Federal transportation officials arrived Tuesday at the site of a helicopter crash in Pigeon Forge, Tenn. and say it may take a year to complete their investigation.
Investigators from the Federal Aviation Administration and National Transportation Safety Board joined local police at a location off Rainbow Road where a sightseeing helicopter crashed just before 3:30 p.m. on Monday, April 4, 2016, killing all five people on board and setting the the wooded hillside on fire.
The helicopter involved was a 1977 Bell model 206L numbered N16760 and registered with the FAA to Bobby W. Riggs, the registered agent of M-Helicopters of Tennessee, Inc. at 1101 Winfield Dunn Parkway in Sevierville, which does business as Smoky Mountain Helicopters.
The helicopter took off from the company’s Sixty Six Heliport on Winfield Dunn Parkway for its second flight of the day, carrying one pilot and four passengers on a scenic air tour expected to last twelve minutes. However, a few minutes into the flight, the helicopter impacted near the top of a ridgeline behind Tanger Five Oaks Outlet Mall, traveled down the slope and was consumed by fire. The Pigeon Forge Fire Department, along with other local fire departments that responded, worked into the night Monday to extinguish a forest fire sparked by the crash.
Investigators believe the entire helicopter is at the scene, but say it is extremely fragmented due to post crash fire. The Critical Incident Response Team of the Tennessee Highway Patrol is assisting the FAA and NTSB by utilizing 3D laser scanning technology in the forensic mapping of the scene. The crash site is just across the west prong of the Little Pigeon River from a residential neighborhood. Personnel from the Pigeon Forge Fire Department searched those waters Tuesday afternoon to recover debris from the crash.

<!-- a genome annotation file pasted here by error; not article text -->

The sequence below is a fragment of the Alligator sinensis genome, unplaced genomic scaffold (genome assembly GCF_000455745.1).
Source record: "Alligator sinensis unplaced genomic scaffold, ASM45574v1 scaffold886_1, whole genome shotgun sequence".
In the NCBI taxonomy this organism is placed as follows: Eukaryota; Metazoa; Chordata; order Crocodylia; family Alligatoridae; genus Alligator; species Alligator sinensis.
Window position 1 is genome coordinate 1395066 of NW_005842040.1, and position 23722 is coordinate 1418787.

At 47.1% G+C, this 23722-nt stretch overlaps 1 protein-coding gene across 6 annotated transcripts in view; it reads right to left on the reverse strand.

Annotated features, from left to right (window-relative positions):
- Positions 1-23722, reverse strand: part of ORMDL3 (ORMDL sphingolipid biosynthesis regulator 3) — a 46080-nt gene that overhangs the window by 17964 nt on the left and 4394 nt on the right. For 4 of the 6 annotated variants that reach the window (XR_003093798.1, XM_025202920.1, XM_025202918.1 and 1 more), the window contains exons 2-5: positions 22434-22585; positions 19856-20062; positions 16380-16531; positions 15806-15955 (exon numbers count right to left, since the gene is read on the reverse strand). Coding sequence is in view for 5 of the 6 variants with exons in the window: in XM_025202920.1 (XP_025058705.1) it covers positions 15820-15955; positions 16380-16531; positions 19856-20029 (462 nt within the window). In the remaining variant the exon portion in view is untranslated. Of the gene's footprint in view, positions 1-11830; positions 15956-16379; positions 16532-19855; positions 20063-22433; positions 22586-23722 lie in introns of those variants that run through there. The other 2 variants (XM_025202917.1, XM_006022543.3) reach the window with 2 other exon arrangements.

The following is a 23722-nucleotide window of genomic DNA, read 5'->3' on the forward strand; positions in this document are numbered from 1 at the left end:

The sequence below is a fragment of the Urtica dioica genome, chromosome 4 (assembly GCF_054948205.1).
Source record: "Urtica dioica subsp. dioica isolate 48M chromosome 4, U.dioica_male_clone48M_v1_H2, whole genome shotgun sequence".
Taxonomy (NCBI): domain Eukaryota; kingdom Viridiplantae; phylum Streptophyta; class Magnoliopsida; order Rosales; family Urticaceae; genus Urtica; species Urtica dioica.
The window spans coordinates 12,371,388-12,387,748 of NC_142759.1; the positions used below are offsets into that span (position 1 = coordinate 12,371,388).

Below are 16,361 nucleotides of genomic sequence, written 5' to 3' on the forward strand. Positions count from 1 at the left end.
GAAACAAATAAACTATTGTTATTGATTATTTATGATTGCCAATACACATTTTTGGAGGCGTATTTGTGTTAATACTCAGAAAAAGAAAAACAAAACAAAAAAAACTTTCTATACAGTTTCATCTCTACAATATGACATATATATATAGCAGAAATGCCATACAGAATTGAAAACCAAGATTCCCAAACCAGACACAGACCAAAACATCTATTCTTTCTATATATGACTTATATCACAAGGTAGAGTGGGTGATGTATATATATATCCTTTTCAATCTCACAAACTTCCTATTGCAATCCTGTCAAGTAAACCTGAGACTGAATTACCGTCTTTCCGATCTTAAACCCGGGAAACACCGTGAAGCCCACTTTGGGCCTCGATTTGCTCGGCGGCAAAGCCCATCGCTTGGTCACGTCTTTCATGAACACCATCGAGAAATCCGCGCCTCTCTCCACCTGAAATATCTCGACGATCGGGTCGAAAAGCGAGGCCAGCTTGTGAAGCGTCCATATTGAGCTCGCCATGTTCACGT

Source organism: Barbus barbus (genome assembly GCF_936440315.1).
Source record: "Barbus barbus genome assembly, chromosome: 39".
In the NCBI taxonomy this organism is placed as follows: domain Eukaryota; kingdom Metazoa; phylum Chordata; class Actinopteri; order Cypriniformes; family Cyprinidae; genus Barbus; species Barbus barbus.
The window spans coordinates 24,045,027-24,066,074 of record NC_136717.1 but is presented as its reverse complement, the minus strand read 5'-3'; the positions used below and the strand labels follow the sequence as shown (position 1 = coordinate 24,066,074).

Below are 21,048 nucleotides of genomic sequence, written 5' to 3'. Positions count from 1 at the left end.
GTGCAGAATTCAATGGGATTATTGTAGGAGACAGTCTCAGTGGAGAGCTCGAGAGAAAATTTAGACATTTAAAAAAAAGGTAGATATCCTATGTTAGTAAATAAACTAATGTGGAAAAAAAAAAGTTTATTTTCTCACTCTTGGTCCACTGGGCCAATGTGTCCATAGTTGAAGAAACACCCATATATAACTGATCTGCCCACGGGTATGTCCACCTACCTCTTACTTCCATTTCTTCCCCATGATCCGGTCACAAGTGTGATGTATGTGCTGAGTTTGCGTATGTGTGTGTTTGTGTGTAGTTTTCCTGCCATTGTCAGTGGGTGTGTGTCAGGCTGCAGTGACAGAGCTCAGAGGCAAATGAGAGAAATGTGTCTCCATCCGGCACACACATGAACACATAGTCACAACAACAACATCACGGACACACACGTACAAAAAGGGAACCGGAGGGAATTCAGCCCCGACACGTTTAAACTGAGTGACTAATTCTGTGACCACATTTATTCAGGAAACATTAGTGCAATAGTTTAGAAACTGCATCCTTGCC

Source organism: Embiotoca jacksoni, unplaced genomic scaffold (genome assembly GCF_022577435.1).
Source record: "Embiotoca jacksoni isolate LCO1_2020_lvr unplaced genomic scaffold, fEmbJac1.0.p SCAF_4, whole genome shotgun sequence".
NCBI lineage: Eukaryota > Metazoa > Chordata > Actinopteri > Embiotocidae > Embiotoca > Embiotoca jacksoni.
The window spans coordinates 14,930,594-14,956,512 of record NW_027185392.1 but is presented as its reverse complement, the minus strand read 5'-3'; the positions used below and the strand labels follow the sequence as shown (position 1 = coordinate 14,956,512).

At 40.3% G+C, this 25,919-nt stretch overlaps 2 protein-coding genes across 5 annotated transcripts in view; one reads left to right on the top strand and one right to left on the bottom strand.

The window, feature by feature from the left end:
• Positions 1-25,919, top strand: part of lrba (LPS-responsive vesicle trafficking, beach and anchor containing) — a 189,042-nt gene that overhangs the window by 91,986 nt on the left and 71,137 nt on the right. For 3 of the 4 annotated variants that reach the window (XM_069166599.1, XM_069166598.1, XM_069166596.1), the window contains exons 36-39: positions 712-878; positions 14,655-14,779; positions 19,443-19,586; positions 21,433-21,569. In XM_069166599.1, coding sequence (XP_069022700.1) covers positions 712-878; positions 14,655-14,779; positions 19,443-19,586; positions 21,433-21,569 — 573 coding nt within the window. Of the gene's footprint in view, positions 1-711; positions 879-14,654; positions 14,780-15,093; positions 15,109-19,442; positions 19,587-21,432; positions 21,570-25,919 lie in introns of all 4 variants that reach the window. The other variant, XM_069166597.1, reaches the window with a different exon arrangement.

“We are very early in the investigation,” said NTSB Senior Air Safety Investigator Luke Schiada. “Our primary goal right now is to document the helicopter at the accident site to the point where we can move it.”
Clarksville, Tenn. based AMF Aviation, LLC, an aircraft recovery and transport company, brought heavy equipment to the site Tuesday, but officials said it would be Wednesday or later when investigators would be ready to have the wreckage recovered. It will be transported to a storage facility in Springfield, Tenn.
The Pigeon Forge Police Department has identified the victims as 38-year-old pilot Jason Dahl, of Sevierville; and passengers Johna Morvant, 49, of Kodak; her children Peyton Rasmussen, 22, and Parker Rasmussen, 18, both of Huntersville, N.C.; and Michael Glenn Mastalez, 21, of Prosper, T.X. Their remains have been taken to the Regional Forensic Center in Knoxville.
A preliminary report of the helicopter crash will be available by the end of next week, but it will not contain a probable cause for the accident.
This particular aircraft did not have a cockpit voice recorder or flight data recorder, the so called “black box,” but investigators say data may be retrieved from certain aircraft components.
Schiada said as part of the investigation, the agency will look at the pilot’s background, experience and medical certifications; company operations; helicopter maintenance history; weight distribution; component examinations, weather conditions; and witness statements to compile a report that will be sent to the NTSB in Washington, D.C. where they will determine a probable cause of the accident. That could be a year away.
Feature photo: NTSB and FAA investigators on scene of a fatal helicopter crash in Pigeon Forge, Tuesday, April 5, 2016. (MICHAEL PATRICK/NEWS SENTINEL)